Introduction to the Associations, Synagogues, and Congregations website
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Associations and guilds were small, unofficial groups (ranging from about 10-100 members) that met together regularly for a variety of intertwined social, religious and burial purposes. These groups were widespread in the Roman empire, especially in regions like Asia Minor, and they went by a variety of ancient terms including koinon (“association”), synedrion (“sanhedrin”), thiasos (“cult-society”), synodos (“synod”), synergasia (“fellow-workers” or “guild”), collegium (“college”), and corpus (“body”). They could draw their membership from numerous social settings, including connections associated with the household or family, the work-place, the neighbourhood, and the temple or shrine. There were also associations consisting of persons from a common ethnic or geographic background, like the associations of Phrygians (from Asia Minor) that existed in the city of Rome and the group of Samaritans that gathered together on the Greek island of Delos. Included among these various types of associations were the many groups of initiates that devoted themselves to “the mysteries” of specific deities, which you can read about here, including Demeter and Kore (see photo of Demeter below), Dionysos, Isis, Mithras, the Great Mother, and the Great Gods of Samothrace. But virtually all kinds of associations chose a deity as patron of the group, honouring the gods in a variety of ways.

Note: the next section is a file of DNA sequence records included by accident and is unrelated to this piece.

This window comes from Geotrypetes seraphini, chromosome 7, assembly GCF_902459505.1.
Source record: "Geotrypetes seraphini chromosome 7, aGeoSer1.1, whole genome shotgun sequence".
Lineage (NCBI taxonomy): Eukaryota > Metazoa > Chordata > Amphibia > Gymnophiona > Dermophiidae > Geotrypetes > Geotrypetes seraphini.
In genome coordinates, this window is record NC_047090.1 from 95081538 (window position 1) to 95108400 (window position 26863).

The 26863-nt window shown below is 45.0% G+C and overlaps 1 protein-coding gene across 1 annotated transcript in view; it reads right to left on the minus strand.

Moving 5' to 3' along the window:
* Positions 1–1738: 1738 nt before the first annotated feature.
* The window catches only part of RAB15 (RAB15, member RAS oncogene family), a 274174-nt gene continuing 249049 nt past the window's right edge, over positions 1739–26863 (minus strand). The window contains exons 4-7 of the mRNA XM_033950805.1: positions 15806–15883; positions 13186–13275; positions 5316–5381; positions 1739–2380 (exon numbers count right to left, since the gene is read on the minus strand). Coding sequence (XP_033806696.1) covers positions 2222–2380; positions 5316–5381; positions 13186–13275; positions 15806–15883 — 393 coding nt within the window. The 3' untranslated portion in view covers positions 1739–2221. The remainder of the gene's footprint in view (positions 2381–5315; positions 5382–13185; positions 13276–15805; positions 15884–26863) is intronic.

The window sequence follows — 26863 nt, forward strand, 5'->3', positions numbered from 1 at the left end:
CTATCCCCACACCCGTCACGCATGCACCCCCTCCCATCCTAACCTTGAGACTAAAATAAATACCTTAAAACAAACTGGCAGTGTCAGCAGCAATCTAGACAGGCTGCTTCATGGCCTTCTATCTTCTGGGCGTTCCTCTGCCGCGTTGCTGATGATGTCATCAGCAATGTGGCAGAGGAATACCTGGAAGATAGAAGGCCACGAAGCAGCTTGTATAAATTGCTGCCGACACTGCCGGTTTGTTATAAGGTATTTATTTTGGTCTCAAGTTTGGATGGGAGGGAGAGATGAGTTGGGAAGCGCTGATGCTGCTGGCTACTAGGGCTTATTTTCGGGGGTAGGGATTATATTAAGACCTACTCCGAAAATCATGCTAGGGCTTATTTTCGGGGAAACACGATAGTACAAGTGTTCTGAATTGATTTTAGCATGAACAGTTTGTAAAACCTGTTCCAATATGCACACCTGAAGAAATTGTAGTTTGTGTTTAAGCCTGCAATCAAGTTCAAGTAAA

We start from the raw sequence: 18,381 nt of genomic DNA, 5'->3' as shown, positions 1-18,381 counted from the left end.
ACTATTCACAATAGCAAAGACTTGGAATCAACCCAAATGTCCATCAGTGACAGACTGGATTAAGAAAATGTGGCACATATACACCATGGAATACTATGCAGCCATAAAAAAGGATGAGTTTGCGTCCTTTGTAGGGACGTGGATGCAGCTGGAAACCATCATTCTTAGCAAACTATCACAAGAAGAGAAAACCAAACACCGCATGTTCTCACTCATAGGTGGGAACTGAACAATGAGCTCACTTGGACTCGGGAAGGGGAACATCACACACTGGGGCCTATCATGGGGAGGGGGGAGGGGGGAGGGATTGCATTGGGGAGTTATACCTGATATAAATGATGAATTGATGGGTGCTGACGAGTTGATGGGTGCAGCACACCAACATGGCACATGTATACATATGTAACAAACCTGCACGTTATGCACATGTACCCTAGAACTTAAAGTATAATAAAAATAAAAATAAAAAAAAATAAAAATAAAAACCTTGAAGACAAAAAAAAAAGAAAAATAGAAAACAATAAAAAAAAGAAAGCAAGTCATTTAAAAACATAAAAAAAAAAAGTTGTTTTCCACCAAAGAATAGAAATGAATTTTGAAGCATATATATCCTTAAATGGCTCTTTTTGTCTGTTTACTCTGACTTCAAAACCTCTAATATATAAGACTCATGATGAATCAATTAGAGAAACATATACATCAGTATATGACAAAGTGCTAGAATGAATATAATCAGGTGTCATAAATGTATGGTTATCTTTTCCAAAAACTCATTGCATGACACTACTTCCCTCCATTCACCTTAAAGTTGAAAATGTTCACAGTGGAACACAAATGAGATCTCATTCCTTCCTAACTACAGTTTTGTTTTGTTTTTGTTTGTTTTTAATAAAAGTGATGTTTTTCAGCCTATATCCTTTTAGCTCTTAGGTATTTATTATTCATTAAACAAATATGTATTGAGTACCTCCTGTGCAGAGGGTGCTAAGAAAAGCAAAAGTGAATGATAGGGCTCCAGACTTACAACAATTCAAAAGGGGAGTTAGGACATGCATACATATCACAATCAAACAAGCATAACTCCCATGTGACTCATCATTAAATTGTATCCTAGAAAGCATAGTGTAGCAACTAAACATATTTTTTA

On this web-site you can learn about these associations and guilds in various places, including Ephesos, Sardis, Pergamon, Bithynia-Pontus, Hierapolis, Laodicea, Colossae, and Ostia (a port-city of Rome). You can explore specific topics relating to religious life, including the mysteries and worship of the emperors (imperial cult). You can also read full articles on related topics concerning Greco-Roman religions, early Judaism, and early Christianity (accessible from the publications page).
Associations of all kinds congregated in the cities of Roman Asia Minor in order to share meals, socialize, and have a good time (see the photo of the monument from Panormos, depicting the meal of an association with entertainment). Yet they were also very concerned with honouring the gods and goddesses who protected them in their group, family, and work life. In the Greco-Roman world, there were a variety of activities and rituals that served to honour (or worship) these deities, including hymns, prayers, plays, dancing, mysteries, and, most importantly, sacrifice and the accompanying meal. In the Greek part of the empire, the emperors were often considered among the gods and were, therefore, deserving of such cultic honours or worship, something that is often discussed by scholars under the rubric of “imperial cults”.